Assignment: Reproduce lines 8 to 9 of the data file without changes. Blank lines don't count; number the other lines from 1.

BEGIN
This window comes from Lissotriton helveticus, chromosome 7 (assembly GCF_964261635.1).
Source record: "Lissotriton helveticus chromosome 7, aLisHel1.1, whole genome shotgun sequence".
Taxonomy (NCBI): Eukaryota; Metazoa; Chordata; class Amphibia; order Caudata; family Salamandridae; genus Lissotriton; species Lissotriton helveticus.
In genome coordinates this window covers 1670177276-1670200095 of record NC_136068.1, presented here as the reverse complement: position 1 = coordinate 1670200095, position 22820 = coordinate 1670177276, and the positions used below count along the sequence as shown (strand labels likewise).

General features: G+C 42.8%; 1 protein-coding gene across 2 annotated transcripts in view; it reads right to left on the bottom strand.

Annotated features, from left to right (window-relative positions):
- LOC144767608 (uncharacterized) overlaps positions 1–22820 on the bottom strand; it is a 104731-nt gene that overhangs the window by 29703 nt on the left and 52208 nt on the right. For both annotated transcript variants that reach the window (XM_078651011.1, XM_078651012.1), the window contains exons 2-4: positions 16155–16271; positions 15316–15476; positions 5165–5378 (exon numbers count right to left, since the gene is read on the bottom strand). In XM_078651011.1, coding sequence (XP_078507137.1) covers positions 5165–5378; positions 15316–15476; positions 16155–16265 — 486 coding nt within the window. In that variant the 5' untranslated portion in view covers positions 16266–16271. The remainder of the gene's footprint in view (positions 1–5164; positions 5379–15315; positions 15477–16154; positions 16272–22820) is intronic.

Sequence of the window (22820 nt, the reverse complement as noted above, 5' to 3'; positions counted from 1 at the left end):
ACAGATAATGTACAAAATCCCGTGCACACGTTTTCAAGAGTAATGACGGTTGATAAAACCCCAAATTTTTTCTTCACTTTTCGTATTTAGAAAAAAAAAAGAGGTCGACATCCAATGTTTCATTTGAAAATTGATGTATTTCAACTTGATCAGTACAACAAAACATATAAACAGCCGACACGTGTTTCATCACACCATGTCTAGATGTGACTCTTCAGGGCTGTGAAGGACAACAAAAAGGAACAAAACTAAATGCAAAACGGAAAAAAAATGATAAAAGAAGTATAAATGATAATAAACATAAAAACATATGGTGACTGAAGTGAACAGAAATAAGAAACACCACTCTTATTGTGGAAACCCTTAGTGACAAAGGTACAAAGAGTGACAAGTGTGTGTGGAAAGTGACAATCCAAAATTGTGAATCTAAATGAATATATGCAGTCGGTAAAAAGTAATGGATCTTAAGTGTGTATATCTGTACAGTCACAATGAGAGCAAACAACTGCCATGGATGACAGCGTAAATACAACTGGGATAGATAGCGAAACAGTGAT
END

Sequence of the window (22820 nt, the reverse complement as noted above, 5' to 3'; positions counted from 1 at the left end):
ACAGATAATGTACAAAATCCCGTGCACACGTTTTCAAGAGTAATGACGGTTGATAAAACCCCAAATTTTTTCTTCACTTTTCGTATTTAGAAAAAAAAAAGAGGTCGACATCCAATGTTTCATTTGAAAATTGATGTATTTCAACTTGATCAGTACAACAAAACATATAAACAGCCGACACGTGTTTCATCACACCATGTCTAGATGTGACTCTTCAGGGCTGTGAAGGACAACAAAAAGGAACAAAACTAAATGCAAAACGGAAAAAAAATGATAAAAGAAGTATAAATGATAATAAACATAAAAACATATGGTGACTGAAGTGAACAGAAATAAGAAACACCACTCTTATTGTGGAAACCCTTAGTGACAAAGGTACAAAGAGTGACAAGTGTGTGTGGAAAGTGACAATCCAAAATTGTGAATCTAAATGAATATATGCAGTCGGTAAAAAGTAATGGATCTTAAGTGTGTATATCTGTACAGTCACAATGAGAGCAAACAACTGCCATGGATGACAGCGTAAATACAACTGGGATAGATAGCGAAACAGTGAT